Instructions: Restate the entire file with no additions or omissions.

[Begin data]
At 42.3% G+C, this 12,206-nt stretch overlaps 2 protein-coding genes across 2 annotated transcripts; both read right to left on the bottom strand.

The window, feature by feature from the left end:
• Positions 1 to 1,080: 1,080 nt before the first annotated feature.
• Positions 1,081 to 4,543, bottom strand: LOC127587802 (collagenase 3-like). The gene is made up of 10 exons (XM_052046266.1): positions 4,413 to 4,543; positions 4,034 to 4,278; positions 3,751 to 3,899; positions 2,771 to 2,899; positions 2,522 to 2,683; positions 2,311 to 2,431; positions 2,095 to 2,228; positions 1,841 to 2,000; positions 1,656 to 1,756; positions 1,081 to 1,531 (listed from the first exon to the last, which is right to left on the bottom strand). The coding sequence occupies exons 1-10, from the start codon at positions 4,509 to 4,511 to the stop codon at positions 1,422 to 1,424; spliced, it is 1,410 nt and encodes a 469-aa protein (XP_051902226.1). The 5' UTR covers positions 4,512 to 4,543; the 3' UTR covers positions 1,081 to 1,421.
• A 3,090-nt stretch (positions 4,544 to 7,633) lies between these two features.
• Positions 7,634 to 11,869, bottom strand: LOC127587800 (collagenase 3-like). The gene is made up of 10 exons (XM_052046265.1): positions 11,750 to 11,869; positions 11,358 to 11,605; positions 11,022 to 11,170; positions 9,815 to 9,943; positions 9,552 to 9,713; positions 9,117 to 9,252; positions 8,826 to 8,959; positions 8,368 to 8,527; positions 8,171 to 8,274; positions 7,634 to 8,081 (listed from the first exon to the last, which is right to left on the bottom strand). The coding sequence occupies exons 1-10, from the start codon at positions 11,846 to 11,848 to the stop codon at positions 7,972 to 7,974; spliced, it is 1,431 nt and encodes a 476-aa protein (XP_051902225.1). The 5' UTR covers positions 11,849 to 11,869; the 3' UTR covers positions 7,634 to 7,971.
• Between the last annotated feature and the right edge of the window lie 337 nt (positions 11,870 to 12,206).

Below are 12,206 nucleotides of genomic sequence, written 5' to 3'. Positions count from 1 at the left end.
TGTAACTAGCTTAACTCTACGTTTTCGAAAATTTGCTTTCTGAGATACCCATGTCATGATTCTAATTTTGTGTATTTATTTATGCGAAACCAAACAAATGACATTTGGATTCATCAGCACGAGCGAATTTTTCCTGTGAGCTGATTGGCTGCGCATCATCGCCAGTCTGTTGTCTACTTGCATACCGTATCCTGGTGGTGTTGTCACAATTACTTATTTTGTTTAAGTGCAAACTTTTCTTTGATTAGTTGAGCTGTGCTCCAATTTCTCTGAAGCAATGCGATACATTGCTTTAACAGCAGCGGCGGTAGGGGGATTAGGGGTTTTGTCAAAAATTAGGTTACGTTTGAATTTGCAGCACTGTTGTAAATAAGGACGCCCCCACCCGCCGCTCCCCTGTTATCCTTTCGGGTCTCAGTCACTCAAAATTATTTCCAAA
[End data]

At 42.3% G+C, this 12,206-nt stretch overlaps 2 protein-coding genes across 2 annotated transcripts; both read right to left on the bottom strand.

The window, feature by feature from the left end:
• Positions 1 to 1,080: 1,080 nt before the first annotated feature.
• Positions 1,081 to 4,543, bottom strand: LOC127587802 (collagenase 3-like). The gene is made up of 10 exons (XM_052046266.1): positions 4,413 to 4,543; positions 4,034 to 4,278; positions 3,751 to 3,899; positions 2,771 to 2,899; positions 2,522 to 2,683; positions 2,311 to 2,431; positions 2,095 to 2,228; positions 1,841 to 2,000; positions 1,656 to 1,756; positions 1,081 to 1,531 (listed from the first exon to the last, which is right to left on the bottom strand). The coding sequence occupies exons 1-10, from the start codon at positions 4,509 to 4,511 to the stop codon at positions 1,422 to 1,424; spliced, it is 1,410 nt and encodes a 469-aa protein (XP_051902226.1). The 5' UTR covers positions 4,512 to 4,543; the 3' UTR covers positions 1,081 to 1,421.
• A 3,090-nt stretch (positions 4,544 to 7,633) lies between these two features.
• Positions 7,634 to 11,869, bottom strand: LOC127587800 (collagenase 3-like). The gene is made up of 10 exons (XM_052046265.1): positions 11,750 to 11,869; positions 11,358 to 11,605; positions 11,022 to 11,170; positions 9,815 to 9,943; positions 9,552 to 9,713; positions 9,117 to 9,252; positions 8,826 to 8,959; positions 8,368 to 8,527; positions 8,171 to 8,274; positions 7,634 to 8,081 (listed from the first exon to the last, which is right to left on the bottom strand). The coding sequence occupies exons 1-10, from the start codon at positions 11,846 to 11,848 to the stop codon at positions 7,972 to 7,974; spliced, it is 1,431 nt and encodes a 476-aa protein (XP_051902225.1). The 5' UTR covers positions 11,849 to 11,869; the 3' UTR covers positions 7,634 to 7,971.
• Between the last annotated feature and the right edge of the window lie 337 nt (positions 11,870 to 12,206).

Below are 12,206 nucleotides of genomic sequence, written 5' to 3'. Positions count from 1 at the left end.
TGTAACTAGCTTAACTCTACGTTTTCGAAAATTTGCTTTCTGAGATACCCATGTCATGATTCTAATTTTGTGTATTTATTTATGCGAAACCAAACAAATGACATTTGGATTCATCAGCACGAGCGAATTTTTCCTGTGAGCTGATTGGCTGCGCATCATCGCCAGTCTGTTGTCTACTTGCATACCGTATCCTGGTGGTGTTGTCACAATTACTTATTTTGTTTAAGTGCAAACTTTTCTTTGATTAGTTGAGCTGTGCTCCAATTTCTCTGAAGCAATGCGATACATTGCTTTAACAGCAGCGGCGGTAGGGGGATTAGGGGTTTTGTCAAAAATTAGGTTACGTTTGAATTTGCAGCACTGTTGTAAATAAGGACGCCCCCACCCGCCGCTCCCCTGTTATCCTTTCGGGTCTCAGTCACTCAAAATTATTTCCAAA